Here we are, 2023! Time keeps marching and so does technology. We have had so many advances in the 30 years I’ve been in Education Technology. Workshops have gone from how to connect your computer to the Internet with a modem to how to send an email to using a mouse to now, how to use mobile
tech, AR/VR (Augmented/Virtual Reality), and AI (Artificial Intelligence) and everything in between! I couldn’t even begin to list all the technologies that have advanced since the 90’s and before. And it comes at such a dizzying pace, it’s
hard to keep up! And at each step, educators are challenged with dealing with these new technologies and how to maintain a level of learning in the classroom
as opposed to using technology to bypass learning. We have had calculators, the Internet, and so many other things that students use to “cheat” the system.
The implications of Artificial Intelligence (AI) in the classroom are both exciting and potentially daunting. AI has the potential to revolutionize the way we teach and learn, but its success depends on how it is used. In order to maximize the
potential of AI in the classroom, it is important to understand its implications and advantages, as well as the potential risks associated with its use, as with any technologies we have used in the past.
AI has the potential to provide teachers with more in-depth, personalized instruction. AI-enabled technology can analyze student data and give teachers insights into student performance and areas of difficulty. AI can also recommend instructional strategies that are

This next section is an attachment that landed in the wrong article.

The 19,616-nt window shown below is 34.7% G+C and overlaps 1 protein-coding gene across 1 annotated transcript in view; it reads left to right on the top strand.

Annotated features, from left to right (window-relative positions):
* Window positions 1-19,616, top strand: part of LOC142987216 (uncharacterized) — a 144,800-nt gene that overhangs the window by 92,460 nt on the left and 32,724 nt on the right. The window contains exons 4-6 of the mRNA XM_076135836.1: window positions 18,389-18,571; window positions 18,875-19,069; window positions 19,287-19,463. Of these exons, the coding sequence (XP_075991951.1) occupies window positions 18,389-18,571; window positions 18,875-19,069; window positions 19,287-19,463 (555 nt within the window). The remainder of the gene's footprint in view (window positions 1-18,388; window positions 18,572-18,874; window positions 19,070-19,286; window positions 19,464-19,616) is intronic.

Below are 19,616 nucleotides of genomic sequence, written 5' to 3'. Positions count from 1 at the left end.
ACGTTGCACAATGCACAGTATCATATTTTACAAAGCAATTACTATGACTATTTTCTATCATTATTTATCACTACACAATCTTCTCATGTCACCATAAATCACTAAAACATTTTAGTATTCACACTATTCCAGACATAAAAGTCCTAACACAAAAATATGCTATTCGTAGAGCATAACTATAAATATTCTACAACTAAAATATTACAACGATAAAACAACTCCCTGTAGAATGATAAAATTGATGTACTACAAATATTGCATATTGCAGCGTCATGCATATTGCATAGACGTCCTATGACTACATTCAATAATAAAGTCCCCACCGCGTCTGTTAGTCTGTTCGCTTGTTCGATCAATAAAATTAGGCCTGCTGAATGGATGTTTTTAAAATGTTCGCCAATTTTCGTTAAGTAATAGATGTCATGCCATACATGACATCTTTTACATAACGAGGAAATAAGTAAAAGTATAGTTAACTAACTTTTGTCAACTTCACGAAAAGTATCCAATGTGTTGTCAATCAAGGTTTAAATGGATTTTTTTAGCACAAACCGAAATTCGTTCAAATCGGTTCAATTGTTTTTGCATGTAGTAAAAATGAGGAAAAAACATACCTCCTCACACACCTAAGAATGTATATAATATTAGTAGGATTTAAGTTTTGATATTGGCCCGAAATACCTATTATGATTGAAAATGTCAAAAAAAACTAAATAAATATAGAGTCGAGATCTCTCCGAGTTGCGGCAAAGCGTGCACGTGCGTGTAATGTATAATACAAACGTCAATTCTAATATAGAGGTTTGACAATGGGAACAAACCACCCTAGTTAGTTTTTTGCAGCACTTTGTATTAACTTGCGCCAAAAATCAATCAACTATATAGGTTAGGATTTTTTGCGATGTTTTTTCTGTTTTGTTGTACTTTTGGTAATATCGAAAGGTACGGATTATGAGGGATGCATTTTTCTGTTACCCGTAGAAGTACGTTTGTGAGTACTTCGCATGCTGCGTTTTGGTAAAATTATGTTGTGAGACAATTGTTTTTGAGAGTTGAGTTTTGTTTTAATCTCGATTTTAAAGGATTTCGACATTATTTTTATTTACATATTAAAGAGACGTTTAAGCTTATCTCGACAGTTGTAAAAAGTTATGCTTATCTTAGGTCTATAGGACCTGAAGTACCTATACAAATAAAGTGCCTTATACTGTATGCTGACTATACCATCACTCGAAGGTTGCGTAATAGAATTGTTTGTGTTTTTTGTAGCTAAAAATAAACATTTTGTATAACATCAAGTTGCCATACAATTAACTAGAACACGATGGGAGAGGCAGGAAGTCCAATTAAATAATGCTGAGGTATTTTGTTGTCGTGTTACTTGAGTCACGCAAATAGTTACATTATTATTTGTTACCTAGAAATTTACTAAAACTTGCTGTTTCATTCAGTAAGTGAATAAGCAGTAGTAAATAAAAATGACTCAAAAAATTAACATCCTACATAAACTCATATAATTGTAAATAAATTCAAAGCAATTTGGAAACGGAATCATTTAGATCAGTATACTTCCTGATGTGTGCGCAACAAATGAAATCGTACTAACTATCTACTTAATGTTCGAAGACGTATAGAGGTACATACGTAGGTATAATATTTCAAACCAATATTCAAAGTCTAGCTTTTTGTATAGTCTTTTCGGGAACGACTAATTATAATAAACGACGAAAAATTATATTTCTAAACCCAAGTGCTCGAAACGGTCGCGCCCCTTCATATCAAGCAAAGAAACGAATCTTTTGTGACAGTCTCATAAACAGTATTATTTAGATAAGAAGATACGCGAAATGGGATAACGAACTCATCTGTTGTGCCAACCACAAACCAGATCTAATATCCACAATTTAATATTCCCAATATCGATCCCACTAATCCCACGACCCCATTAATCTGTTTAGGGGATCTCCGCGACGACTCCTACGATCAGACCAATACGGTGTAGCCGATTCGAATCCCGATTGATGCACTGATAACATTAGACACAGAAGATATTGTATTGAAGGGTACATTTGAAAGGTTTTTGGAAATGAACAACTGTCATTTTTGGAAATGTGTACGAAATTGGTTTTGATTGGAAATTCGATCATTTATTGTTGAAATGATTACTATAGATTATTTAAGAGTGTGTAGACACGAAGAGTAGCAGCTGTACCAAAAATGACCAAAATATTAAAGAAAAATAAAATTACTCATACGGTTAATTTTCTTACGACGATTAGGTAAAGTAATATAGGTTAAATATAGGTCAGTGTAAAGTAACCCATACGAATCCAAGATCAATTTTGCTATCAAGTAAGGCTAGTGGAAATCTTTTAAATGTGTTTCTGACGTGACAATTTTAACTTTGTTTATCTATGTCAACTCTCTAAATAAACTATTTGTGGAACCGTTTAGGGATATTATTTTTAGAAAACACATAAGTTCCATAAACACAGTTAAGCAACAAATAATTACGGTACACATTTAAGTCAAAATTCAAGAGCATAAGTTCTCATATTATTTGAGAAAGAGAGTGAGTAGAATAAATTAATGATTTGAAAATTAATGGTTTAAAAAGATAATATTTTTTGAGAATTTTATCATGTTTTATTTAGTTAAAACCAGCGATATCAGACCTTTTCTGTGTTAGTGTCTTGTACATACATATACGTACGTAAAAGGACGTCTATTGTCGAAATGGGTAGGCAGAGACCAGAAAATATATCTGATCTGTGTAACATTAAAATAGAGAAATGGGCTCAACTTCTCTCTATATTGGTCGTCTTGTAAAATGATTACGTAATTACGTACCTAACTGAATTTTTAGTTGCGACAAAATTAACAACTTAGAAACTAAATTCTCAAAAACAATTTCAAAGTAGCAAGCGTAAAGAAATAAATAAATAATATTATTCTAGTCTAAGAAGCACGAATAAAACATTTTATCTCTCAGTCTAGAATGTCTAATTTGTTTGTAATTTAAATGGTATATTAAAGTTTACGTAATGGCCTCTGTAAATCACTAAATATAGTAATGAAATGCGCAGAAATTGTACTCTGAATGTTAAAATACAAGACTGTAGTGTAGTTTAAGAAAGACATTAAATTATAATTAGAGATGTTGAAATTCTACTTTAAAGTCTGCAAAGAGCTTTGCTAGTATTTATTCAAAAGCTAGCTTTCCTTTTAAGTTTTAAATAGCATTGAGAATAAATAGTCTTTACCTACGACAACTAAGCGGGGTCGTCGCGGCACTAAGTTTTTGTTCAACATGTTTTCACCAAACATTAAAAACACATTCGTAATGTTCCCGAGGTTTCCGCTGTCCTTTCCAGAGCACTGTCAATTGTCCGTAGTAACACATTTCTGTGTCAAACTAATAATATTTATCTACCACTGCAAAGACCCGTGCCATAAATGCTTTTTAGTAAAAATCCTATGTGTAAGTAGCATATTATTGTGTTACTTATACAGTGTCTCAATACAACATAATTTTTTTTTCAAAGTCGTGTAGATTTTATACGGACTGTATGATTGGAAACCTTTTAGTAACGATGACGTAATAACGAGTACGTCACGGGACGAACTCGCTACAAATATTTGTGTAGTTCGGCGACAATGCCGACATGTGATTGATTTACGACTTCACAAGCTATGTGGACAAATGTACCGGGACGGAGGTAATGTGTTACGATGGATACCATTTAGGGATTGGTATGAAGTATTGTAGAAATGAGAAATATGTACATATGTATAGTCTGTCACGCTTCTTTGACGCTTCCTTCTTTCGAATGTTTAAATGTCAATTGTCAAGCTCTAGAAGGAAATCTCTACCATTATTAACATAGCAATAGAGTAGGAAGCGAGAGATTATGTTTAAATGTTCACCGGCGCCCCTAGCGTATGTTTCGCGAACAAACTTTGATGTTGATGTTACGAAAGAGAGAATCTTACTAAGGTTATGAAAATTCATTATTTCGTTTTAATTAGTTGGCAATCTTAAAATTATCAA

tailored to individual students, making it easier for teachers to give targeted instruction. At the same time, AI can also help reduce the amount of time teachers spend grading and assessing, allowing them to focus on teaching.
The use of AI in the classroom also has the potential to create a more engaging learning environment. AIenabled applications can provide students with personalized learning experiences that are tailored to their individual needs. AI-enabled applications can also provide students with personalized feedback and support, making learning more interactive and engaging.
Despite its potential advantages, AI also has potential and perceived downsides associated with it as well. There are apps that can do your math for you. There are now AI systems that can write papers. We have
dealt with these issues in the past and the key is not blocking them but using them for what they are: tools. Just like tennis racquets are no longer wooden and we no longer use leather helmets in football, we can
see the utility and think creatively on how best to use these technologies as students will use them in the real world. AI isn’t going away and we need to rethink how best to stay ahead of the curve.
If you are interested in learning more about AI in the classroom, I encourage you to visit ESU CC’s PD for Me on the topic. http://bit.ly/PDforMeAI